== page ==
Chapter Eleven
IRKUTSK: THE “PARIS OF SIBERIA”

“The few descriptions of Irkutsk had spoken of it as the Paris of Siberia.
The only points of likeness that a casual survey gives are that Irkutsk
has the sins, the false hair, and the perfume, for which Paris is noted.”

Mrs John Clarence Lee, Across Siberia Alone, An American Woman’s
Adventures, 1914

Irkutsk dates back to the early 1650s, when a winter stockade was established on the banks of the Angara river at the mouth of the Irkut. Almost one decade later, in 1660, a Yeniseysk-born son of the aristocracy by the name of Yakov Pokhabov received instructions to travel to the Irkut in order to build a permanent fortified settlement on the location, collect yasak and “protect” the local indigenes from harassment by the Cossacks of Krasnoyarsk. In 1661, without waiting for the formal order to arrive, Pokhabov set off with his men and established the permanent fort, which was to have its own garrison and be administered from Yeniseysk. He gave it the name Yandashky after a local ruler, Yandash Doroga, but it almost immediately became known as Irkutsk.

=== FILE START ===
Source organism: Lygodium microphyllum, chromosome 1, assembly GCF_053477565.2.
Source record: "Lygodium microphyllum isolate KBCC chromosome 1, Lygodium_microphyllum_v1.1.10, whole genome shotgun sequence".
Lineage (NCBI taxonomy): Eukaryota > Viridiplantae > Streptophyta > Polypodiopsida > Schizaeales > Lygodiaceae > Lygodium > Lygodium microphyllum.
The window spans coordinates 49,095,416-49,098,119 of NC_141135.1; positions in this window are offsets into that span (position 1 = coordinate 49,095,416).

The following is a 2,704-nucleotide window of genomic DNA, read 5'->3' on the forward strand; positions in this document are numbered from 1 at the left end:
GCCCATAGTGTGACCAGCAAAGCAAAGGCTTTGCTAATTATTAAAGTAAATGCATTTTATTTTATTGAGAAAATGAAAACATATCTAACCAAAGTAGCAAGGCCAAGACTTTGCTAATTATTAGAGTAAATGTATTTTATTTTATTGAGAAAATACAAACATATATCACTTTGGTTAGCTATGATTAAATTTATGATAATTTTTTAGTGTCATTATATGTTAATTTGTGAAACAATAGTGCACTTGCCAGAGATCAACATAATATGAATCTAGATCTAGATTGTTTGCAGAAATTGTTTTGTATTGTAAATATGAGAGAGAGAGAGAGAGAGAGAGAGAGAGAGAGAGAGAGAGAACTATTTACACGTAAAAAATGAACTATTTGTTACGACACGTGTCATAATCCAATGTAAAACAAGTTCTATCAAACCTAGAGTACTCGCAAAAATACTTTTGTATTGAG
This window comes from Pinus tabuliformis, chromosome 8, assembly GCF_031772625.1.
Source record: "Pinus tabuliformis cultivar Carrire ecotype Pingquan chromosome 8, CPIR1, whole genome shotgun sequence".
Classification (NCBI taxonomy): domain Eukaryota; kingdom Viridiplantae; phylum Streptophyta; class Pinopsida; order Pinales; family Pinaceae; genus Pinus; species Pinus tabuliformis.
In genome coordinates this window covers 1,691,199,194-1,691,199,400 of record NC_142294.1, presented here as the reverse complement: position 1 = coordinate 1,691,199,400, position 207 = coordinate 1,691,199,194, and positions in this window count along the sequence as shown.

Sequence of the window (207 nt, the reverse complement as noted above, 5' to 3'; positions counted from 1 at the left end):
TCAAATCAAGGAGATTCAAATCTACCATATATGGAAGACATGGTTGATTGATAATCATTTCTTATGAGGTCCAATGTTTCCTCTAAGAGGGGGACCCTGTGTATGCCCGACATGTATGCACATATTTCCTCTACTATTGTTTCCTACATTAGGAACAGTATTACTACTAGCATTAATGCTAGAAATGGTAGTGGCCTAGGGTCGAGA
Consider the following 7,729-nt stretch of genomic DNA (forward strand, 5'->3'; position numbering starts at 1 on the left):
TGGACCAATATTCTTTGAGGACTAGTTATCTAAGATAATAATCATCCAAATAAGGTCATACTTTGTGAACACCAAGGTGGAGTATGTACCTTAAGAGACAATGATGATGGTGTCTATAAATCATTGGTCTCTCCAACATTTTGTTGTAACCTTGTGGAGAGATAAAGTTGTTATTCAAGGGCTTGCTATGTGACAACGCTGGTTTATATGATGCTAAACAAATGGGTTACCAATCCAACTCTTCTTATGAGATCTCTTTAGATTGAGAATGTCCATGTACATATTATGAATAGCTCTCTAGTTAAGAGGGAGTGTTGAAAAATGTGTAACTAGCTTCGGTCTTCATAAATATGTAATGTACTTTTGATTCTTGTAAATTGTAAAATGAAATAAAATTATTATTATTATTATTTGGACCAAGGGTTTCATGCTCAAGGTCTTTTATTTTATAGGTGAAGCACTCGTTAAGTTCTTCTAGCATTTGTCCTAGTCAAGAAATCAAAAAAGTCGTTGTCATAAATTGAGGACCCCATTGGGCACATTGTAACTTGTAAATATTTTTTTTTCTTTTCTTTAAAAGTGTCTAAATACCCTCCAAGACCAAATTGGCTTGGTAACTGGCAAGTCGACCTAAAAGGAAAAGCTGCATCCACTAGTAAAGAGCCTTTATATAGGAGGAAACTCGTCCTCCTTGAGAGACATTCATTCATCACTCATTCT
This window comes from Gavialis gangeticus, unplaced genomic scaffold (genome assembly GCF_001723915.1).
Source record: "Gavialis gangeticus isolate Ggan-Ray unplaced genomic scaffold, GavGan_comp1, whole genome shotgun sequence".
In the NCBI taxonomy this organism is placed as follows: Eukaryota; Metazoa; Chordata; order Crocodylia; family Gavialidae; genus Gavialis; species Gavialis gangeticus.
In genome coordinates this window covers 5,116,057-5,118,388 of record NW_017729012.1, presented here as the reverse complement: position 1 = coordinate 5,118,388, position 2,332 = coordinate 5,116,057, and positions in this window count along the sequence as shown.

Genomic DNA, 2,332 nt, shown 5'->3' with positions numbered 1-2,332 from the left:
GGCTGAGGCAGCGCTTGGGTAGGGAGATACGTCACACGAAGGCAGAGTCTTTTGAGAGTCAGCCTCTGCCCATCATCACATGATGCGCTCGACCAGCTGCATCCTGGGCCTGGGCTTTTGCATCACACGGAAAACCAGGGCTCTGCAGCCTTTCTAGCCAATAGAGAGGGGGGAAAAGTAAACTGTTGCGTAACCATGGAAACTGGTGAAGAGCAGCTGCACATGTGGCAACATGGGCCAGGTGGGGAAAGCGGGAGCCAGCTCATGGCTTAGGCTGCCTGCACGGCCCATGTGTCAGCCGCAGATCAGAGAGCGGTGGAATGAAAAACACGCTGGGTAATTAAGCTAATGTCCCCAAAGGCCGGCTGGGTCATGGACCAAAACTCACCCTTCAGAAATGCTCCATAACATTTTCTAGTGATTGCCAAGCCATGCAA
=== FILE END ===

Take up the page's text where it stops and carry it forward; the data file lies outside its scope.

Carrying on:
Crossing the Angara in Irkutsk (1886) by N. Dobrovalsky

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